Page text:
Most franchise companies have set forth a number of criteria against which you will be qualified, such as:

Financials Franchisors don’t want you to be overextended on your purchase, thereby limiting your ability to succeed, so most franchises have minimum liquidity and net worth requirements for investors.

Your skills and experience They have learned from experience with other owners what levels are required to succeed, and expect you to meet or exceed these.
Your personality This should be suited to the role you would play as an owner.

Understanding Franchising – Part One

The Power of Franchising

We’d be the first to admit that franchising isn’t for everyone.

Not only do I prepare potential franchise owners so that they can make highly informed decisions about purchasing a franchise, I tell them if I don’t think they are well-suited to franchising, starting with directing them to a resource like mine so that they better understand what franchising is.

One important point in franchising

If you are going to understand only one thing about franchising, it should be this: 

Who invented franchising?

As a franchise coaching firm, we are often asked, who invented the Franchise.  One of the most successful business models is the franchise, but it didn’t originate with McDonald’s. Sir Harold Evans describes the remarkable story of a beauty salon that allowed hundreds of women to own their own businesses.

Looking in the mirror and deciding if your basic makeup is right for franchising

At Your Franchise Coach, we speak to hundreds of people every day that are considering the purchase of a franchise. And one of the questions we hear most often is do I have the right stuff?
There is no easy or quick answer to that question until we get to know you a little better. While we like to think that every person has his or her own individual merits in this world of ours, and could succeed at franchising, given the right match. But, in truth, there are a few things that we have learned over the years that generally make someone better franchise material than others.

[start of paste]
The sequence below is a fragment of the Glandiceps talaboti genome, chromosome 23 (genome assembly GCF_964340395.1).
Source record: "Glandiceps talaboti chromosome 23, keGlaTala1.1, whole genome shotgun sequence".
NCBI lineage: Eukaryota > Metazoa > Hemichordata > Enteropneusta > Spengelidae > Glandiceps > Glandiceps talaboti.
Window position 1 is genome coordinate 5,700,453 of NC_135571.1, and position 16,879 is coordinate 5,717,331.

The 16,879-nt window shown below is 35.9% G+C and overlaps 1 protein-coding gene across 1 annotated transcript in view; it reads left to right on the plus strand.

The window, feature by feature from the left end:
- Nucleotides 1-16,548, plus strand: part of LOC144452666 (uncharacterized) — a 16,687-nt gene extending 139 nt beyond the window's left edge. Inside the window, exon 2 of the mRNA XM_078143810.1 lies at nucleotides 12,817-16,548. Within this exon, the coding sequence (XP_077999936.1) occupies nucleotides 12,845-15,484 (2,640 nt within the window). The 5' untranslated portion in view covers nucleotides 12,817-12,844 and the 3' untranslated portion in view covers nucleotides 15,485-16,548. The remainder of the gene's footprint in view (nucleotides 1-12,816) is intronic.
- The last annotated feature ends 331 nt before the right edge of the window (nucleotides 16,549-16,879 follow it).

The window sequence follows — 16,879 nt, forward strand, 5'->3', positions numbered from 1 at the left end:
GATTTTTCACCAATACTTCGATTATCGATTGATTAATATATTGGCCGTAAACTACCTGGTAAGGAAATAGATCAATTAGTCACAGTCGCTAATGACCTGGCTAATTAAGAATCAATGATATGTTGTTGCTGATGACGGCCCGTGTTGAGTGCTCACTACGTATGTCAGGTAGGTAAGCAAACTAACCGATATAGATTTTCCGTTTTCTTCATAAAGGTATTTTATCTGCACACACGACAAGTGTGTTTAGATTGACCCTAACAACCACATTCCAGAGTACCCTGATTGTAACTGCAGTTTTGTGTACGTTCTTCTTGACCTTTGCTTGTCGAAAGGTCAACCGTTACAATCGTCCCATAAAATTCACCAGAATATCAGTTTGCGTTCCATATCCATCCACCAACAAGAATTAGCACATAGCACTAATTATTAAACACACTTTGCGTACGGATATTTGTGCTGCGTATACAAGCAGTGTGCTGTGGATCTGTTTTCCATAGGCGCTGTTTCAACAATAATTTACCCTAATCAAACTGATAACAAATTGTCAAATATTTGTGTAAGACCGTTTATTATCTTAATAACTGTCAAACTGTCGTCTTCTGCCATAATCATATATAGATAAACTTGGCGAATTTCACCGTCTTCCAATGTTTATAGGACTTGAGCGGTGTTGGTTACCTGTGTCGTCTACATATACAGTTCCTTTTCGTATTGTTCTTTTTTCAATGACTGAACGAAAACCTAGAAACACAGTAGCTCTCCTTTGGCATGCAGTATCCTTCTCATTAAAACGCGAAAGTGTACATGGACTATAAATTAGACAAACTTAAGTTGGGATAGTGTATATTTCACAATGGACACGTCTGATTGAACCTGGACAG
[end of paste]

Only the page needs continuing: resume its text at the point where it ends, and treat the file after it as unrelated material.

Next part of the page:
So what makes someone good “franchise material?

What is a franchise?

Franchising is a powerful economic force, according to a study conducted for the International Franchise Association’s Educational Foundation by Price Waterhouse Coopers, which found that a franchise opens every 8 minutes in the United States, franchising employs over 21 million people, there are 3,500 franchise concepts in 75 industries (there is life after food). Franchising accounts for 1.53 trillion in sales and 50% of all retail sales and that 1 out of 12 retail business is a franchise?

Yet, we’d be the first to admit that a franchise isn’t for everyone.

This is where Your Franchise Coach begins and ends. Not only do we prepare potential franchise owners so that they can make highly informed decisions about purchasing a franchise, we tell them if we don’t think they are well-suited to franchising, starting with directing them to a resource like this one, so that they better understand what franchising is about.